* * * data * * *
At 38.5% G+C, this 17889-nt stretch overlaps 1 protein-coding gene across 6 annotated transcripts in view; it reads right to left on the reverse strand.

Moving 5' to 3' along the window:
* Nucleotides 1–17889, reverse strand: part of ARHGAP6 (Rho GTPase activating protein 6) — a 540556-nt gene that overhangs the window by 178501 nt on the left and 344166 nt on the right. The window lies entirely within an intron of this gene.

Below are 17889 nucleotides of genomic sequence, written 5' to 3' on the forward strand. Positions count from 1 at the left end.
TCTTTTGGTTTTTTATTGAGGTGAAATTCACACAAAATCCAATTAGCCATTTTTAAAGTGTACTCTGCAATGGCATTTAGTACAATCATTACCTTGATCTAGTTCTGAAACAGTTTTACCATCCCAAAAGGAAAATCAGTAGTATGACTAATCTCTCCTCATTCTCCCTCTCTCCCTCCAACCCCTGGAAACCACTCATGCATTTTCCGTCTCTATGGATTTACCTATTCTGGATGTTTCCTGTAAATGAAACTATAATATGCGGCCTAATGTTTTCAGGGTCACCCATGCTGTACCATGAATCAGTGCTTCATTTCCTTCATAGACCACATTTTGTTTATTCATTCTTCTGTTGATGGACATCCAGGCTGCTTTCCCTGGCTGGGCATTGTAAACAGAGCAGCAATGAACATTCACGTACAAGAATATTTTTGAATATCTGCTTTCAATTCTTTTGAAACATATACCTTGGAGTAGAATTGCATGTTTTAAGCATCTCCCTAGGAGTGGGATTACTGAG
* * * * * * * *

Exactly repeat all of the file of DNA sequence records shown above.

At 38.5% G+C, this 17889-nt stretch overlaps 1 protein-coding gene across 6 annotated transcripts in view; it reads right to left on the reverse strand.

Moving 5' to 3' along the window:
* Nucleotides 1–17889, reverse strand: part of ARHGAP6 (Rho GTPase activating protein 6) — a 540556-nt gene that overhangs the window by 178501 nt on the left and 344166 nt on the right. The window lies entirely within an intron of this gene.

Below are 17889 nucleotides of genomic sequence, written 5' to 3' on the forward strand. Positions count from 1 at the left end.
TCTTTTGGTTTTTTATTGAGGTGAAATTCACACAAAATCCAATTAGCCATTTTTAAAGTGTACTCTGCAATGGCATTTAGTACAATCATTACCTTGATCTAGTTCTGAAACAGTTTTACCATCCCAAAAGGAAAATCAGTAGTATGACTAATCTCTCCTCATTCTCCCTCTCTCCCTCCAACCCCTGGAAACCACTCATGCATTTTCCGTCTCTATGGATTTACCTATTCTGGATGTTTCCTGTAAATGAAACTATAATATGCGGCCTAATGTTTTCAGGGTCACCCATGCTGTACCATGAATCAGTGCTTCATTTCCTTCATAGACCACATTTTGTTTATTCATTCTTCTGTTGATGGACATCCAGGCTGCTTTCCCTGGCTGGGCATTGTAAACAGAGCAGCAATGAACATTCACGTACAAGAATATTTTTGAATATCTGCTTTCAATTCTTTTGAAACATATACCTTGGAGTAGAATTGCATGTTTTAAGCATCTCCCTAGGAGTGGGATTACTGAG